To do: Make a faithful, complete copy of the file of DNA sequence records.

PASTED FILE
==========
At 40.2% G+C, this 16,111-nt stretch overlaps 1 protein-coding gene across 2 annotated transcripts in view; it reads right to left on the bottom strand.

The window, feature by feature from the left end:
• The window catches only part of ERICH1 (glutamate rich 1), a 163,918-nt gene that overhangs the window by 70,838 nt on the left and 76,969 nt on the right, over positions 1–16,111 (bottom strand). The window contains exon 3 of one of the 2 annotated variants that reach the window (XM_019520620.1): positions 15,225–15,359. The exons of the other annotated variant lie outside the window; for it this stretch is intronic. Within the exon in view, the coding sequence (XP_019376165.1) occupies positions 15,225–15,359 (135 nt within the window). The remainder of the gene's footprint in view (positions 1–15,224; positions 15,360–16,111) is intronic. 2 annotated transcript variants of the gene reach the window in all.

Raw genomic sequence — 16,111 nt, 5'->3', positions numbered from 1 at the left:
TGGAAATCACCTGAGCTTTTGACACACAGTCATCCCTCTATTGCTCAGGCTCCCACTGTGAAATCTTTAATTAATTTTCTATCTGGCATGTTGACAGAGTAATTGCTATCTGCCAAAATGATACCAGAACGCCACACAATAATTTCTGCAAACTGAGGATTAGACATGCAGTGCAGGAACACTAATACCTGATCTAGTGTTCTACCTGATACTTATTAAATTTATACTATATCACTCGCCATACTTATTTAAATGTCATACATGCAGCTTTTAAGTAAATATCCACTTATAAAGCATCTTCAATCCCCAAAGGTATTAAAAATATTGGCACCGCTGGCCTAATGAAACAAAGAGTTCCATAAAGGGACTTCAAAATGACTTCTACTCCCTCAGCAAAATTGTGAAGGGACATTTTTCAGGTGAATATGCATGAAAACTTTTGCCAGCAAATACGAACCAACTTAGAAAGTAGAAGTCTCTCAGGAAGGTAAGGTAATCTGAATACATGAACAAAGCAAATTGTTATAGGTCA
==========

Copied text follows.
At 40.2% G+C, this 16,111-nt stretch overlaps 1 protein-coding gene across 2 annotated transcripts in view; it reads right to left on the bottom strand.

The window, feature by feature from the left end:
• The window catches only part of ERICH1 (glutamate rich 1), a 163,918-nt gene that overhangs the window by 70,838 nt on the left and 76,969 nt on the right, over positions 1–16,111 (bottom strand). The window contains exon 3 of one of the 2 annotated variants that reach the window (XM_019520620.1): positions 15,225–15,359. The exons of the other annotated variant lie outside the window; for it this stretch is intronic. Within the exon in view, the coding sequence (XP_019376165.1) occupies positions 15,225–15,359 (135 nt within the window). The remainder of the gene's footprint in view (positions 1–15,224; positions 15,360–16,111) is intronic. 2 annotated transcript variants of the gene reach the window in all.

Raw genomic sequence — 16,111 nt, 5'->3', positions numbered from 1 at the left:
TGGAAATCACCTGAGCTTTTGACACACAGTCATCCCTCTATTGCTCAGGCTCCCACTGTGAAATCTTTAATTAATTTTCTATCTGGCATGTTGACAGAGTAATTGCTATCTGCCAAAATGATACCAGAACGCCACACAATAATTTCTGCAAACTGAGGATTAGACATGCAGTGCAGGAACACTAATACCTGATCTAGTGTTCTACCTGATACTTATTAAATTTATACTATATCACTCGCCATACTTATTTAAATGTCATACATGCAGCTTTTAAGTAAATATCCACTTATAAAGCATCTTCAATCCCCAAAGGTATTAAAAATATTGGCACCGCTGGCCTAATGAAACAAAGAGTTCCATAAAGGGACTTCAAAATGACTTCTACTCCCTCAGCAAAATTGTGAAGGGACATTTTTCAGGTGAATATGCATGAAAACTTTTGCCAGCAAATACGAACCAACTTAGAAAGTAGAAGTCTCTCAGGAAGGTAAGGTAATCTGAATACATGAACAAAGCAAATTGTTATAGGTCA